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5 Operas About Politics

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Earlier this month, award-winning composer Derrik Wang wrote an operaScalia/Ginsburg, based on the friendship of Supreme Court justices Ruth Bader Ginsburg and Antonin Scalia. But it's not the first time politics have gotten the musical treatment. Here are five other political operas. 

1. Nixon in China

Mere months before the beginning of the scandal that would define his career, Richard Nixon broke ground in American foreign relations by arranging a visit to Mao Zedong in Communist China, marking the end of a 25 year period of separation between the two countries. While this doesn’t exactly seem like fodder for an opera, director Peter Sellars thought differently. In 1985—little more than a decade after Watergate—the young Harvard grad approached composer John Adams with the idea for an opera that, rather than satirizing the politicians, would show heroic intentions from both Nixon and Mao while to examining the potential for the mythical in contemporary history. Though Adams was skeptical at first, he was later sold by Sellars’s unconventional idea and set out to create an equally unique sound.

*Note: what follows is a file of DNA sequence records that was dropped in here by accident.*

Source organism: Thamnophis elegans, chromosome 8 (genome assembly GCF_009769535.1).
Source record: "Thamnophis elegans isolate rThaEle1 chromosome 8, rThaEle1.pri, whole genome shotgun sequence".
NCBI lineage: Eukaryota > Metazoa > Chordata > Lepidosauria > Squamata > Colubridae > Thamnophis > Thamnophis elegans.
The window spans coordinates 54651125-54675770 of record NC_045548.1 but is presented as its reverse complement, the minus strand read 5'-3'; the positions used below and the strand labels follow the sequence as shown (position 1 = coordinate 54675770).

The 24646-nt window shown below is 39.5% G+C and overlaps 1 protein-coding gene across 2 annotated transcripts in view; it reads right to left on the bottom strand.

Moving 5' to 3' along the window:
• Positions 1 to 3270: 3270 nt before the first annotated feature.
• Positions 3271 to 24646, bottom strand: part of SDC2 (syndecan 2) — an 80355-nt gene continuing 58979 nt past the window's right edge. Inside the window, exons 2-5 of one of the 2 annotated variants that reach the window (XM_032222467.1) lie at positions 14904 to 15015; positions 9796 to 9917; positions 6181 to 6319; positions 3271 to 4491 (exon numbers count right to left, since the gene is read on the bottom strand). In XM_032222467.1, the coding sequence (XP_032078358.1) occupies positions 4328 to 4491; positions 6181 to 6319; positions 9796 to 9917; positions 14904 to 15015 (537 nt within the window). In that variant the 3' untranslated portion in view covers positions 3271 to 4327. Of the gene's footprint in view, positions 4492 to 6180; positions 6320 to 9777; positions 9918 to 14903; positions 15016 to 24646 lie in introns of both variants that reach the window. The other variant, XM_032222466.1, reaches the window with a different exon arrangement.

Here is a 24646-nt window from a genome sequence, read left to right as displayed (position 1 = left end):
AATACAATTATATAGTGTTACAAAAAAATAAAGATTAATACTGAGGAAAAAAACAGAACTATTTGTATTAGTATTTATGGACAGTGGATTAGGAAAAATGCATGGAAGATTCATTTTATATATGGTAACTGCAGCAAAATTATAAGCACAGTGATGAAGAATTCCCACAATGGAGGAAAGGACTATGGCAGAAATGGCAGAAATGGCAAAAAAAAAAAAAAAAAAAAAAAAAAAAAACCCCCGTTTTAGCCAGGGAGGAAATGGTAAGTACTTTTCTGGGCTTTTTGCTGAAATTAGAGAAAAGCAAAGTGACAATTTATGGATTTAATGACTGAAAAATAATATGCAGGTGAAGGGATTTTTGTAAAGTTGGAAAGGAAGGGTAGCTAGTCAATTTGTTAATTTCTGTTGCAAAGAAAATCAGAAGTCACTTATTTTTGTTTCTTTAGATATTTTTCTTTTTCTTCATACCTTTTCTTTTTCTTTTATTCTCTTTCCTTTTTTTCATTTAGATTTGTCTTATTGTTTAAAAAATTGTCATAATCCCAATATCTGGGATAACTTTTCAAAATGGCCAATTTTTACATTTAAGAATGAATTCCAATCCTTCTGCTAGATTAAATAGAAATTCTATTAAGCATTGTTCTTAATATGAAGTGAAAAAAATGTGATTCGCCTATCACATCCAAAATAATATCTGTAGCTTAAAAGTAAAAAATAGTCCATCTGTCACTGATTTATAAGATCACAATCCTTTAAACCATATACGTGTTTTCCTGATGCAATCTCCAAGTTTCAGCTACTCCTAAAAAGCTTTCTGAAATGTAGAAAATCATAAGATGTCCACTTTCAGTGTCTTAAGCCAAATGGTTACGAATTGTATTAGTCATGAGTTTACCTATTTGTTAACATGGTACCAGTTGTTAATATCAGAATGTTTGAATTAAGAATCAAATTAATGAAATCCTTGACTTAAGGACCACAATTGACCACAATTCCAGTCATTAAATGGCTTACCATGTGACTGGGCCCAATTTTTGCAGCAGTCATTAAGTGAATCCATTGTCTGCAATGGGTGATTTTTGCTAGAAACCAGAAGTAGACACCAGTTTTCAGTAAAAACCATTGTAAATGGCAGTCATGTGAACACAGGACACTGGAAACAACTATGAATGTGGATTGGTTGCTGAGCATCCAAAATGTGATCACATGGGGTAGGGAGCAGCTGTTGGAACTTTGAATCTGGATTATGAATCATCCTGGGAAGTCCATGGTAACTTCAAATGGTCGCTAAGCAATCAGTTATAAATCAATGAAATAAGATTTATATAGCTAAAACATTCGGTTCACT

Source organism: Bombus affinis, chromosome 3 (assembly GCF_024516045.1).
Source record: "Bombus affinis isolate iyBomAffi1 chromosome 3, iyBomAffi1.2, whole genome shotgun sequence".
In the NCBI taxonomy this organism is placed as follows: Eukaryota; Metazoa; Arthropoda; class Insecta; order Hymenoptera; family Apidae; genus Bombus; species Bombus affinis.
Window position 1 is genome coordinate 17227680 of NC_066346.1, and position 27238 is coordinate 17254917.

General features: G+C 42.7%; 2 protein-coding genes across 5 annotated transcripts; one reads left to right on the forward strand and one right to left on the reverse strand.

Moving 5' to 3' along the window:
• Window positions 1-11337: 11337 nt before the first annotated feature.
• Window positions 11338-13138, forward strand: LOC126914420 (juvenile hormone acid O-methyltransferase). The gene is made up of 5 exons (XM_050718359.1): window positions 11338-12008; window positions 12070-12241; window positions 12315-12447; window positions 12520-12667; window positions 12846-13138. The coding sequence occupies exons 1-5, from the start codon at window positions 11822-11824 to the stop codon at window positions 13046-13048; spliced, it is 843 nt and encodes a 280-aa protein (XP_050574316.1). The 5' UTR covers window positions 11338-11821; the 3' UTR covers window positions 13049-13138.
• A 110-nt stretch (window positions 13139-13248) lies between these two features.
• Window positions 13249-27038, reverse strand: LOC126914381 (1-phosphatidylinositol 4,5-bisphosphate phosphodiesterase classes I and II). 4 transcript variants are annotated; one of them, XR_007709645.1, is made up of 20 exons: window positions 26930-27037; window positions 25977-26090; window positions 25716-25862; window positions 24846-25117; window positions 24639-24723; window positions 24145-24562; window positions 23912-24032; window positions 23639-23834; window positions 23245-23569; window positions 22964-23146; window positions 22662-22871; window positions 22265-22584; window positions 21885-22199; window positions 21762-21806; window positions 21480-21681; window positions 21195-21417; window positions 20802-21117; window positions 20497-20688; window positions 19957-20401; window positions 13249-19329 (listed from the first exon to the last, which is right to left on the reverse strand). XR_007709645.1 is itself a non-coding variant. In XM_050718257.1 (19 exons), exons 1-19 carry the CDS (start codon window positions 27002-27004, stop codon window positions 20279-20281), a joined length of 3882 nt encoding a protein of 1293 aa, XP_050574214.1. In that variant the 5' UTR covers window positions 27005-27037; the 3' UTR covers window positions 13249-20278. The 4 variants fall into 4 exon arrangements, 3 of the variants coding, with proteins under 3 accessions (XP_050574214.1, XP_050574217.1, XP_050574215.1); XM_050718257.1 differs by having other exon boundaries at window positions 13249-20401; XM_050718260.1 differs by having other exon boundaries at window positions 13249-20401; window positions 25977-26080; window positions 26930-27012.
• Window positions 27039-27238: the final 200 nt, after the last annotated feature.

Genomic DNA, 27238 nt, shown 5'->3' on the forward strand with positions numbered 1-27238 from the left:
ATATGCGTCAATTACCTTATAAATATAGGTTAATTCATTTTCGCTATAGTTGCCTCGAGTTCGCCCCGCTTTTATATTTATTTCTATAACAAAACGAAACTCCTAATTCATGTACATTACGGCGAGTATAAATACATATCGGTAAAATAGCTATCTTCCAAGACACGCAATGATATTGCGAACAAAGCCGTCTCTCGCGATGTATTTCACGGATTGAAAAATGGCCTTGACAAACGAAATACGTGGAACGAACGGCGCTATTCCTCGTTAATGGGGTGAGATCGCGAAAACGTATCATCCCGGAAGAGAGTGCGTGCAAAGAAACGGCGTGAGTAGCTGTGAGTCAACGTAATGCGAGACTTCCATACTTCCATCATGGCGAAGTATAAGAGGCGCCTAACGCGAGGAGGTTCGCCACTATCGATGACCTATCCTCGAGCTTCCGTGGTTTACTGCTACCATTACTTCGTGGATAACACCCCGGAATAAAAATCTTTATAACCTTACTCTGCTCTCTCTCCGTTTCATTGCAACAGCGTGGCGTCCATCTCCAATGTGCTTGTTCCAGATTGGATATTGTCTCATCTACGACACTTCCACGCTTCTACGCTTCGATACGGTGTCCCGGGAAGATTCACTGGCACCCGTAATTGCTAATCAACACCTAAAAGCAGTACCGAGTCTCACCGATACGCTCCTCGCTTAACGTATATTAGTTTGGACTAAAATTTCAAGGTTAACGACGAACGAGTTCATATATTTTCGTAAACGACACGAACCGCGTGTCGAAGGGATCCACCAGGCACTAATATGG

Using instruments relatively uncommon in opera, such as saxophone and electronic synthesizer, Adams joined forces with librettist Alice Goodman to paint the shiny, heroic scenes that had been broadcast back home—Pat and Richard Nixon waving as they descend from their plane—intermingled with quieter, decidedly less grand moments, like the final scene showing the main characters in their respective bedrooms, reflecting on the events of the journey. Though it opened to mixed reviews, Nixon in China is still being staged today, having made its debut at New York’s Metropolitan Opera in 2011. 

2. X, The Life and Times of Malcolm X

A full 20 years after the controversial civil rights icon Malcolm X was assassinated, his life was taken to the stage with X, The Life and Times of Malcolm X. With a large cast and music that heavily featured jazz and hip-hop styles, X followed its eponymous lead from his Michigan boyhood onward, touching on his father’s death, his mother’s mental deterioration, and later, his involvement and friction with the Nation of Islam. Following through to his assassination, it ends with a rifle being pointed at him—the fateful shot is not actually heard.